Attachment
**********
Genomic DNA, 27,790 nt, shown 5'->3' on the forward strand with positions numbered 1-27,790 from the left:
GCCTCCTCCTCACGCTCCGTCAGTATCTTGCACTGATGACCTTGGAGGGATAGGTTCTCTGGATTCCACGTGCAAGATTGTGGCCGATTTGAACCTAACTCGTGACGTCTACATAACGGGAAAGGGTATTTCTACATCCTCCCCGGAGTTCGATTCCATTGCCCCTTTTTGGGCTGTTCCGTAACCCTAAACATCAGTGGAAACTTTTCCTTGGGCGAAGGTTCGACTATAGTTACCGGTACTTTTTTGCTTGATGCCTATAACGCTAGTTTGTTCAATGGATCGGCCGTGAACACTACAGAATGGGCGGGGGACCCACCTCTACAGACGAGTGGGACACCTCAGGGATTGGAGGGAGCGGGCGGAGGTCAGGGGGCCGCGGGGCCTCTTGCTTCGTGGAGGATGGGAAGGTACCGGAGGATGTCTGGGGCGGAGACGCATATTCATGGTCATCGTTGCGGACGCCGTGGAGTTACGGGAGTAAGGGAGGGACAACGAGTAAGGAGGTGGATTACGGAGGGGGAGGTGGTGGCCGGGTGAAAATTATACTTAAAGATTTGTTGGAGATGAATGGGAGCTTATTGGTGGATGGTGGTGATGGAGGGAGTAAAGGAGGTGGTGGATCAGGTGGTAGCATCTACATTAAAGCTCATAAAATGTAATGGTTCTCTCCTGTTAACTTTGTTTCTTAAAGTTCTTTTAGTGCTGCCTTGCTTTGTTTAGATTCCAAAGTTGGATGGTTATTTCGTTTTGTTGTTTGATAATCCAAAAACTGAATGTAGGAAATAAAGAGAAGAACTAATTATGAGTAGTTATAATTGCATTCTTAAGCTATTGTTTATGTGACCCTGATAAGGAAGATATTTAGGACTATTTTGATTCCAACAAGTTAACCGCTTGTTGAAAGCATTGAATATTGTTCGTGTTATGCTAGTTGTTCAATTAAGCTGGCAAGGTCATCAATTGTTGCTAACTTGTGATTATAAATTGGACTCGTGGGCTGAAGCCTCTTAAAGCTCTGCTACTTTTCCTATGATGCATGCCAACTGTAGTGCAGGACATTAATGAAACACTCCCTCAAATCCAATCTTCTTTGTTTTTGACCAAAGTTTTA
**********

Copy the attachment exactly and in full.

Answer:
Genomic DNA, 27,790 nt, shown 5'->3' on the forward strand with positions numbered 1-27,790 from the left:
GCCTCCTCCTCACGCTCCGTCAGTATCTTGCACTGATGACCTTGGAGGGATAGGTTCTCTGGATTCCACGTGCAAGATTGTGGCCGATTTGAACCTAACTCGTGACGTCTACATAACGGGAAAGGGTATTTCTACATCCTCCCCGGAGTTCGATTCCATTGCCCCTTTTTGGGCTGTTCCGTAACCCTAAACATCAGTGGAAACTTTTCCTTGGGCGAAGGTTCGACTATAGTTACCGGTACTTTTTTGCTTGATGCCTATAACGCTAGTTTGTTCAATGGATCGGCCGTGAACACTACAGAATGGGCGGGGGACCCACCTCTACAGACGAGTGGGACACCTCAGGGATTGGAGGGAGCGGGCGGAGGTCAGGGGGCCGCGGGGCCTCTTGCTTCGTGGAGGATGGGAAGGTACCGGAGGATGTCTGGGGCGGAGACGCATATTCATGGTCATCGTTGCGGACGCCGTGGAGTTACGGGAGTAAGGGAGGGACAACGAGTAAGGAGGTGGATTACGGAGGGGGAGGTGGTGGCCGGGTGAAAATTATACTTAAAGATTTGTTGGAGATGAATGGGAGCTTATTGGTGGATGGTGGTGATGGAGGGAGTAAAGGAGGTGGTGGATCAGGTGGTAGCATCTACATTAAAGCTCATAAAATGTAATGGTTCTCTCCTGTTAACTTTGTTTCTTAAAGTTCTTTTAGTGCTGCCTTGCTTTGTTTAGATTCCAAAGTTGGATGGTTATTTCGTTTTGTTGTTTGATAATCCAAAAACTGAATGTAGGAAATAAAGAGAAGAACTAATTATGAGTAGTTATAATTGCATTCTTAAGCTATTGTTTATGTGACCCTGATAAGGAAGATATTTAGGACTATTTTGATTCCAACAAGTTAACCGCTTGTTGAAAGCATTGAATATTGTTCGTGTTATGCTAGTTGTTCAATTAAGCTGGCAAGGTCATCAATTGTTGCTAACTTGTGATTATAAATTGGACTCGTGGGCTGAAGCCTCTTAAAGCTCTGCTACTTTTCCTATGATGCATGCCAACTGTAGTGCAGGACATTAATGAAACACTCCCTCAAATCCAATCTTCTTTGTTTTTGACCAAAGTTTTA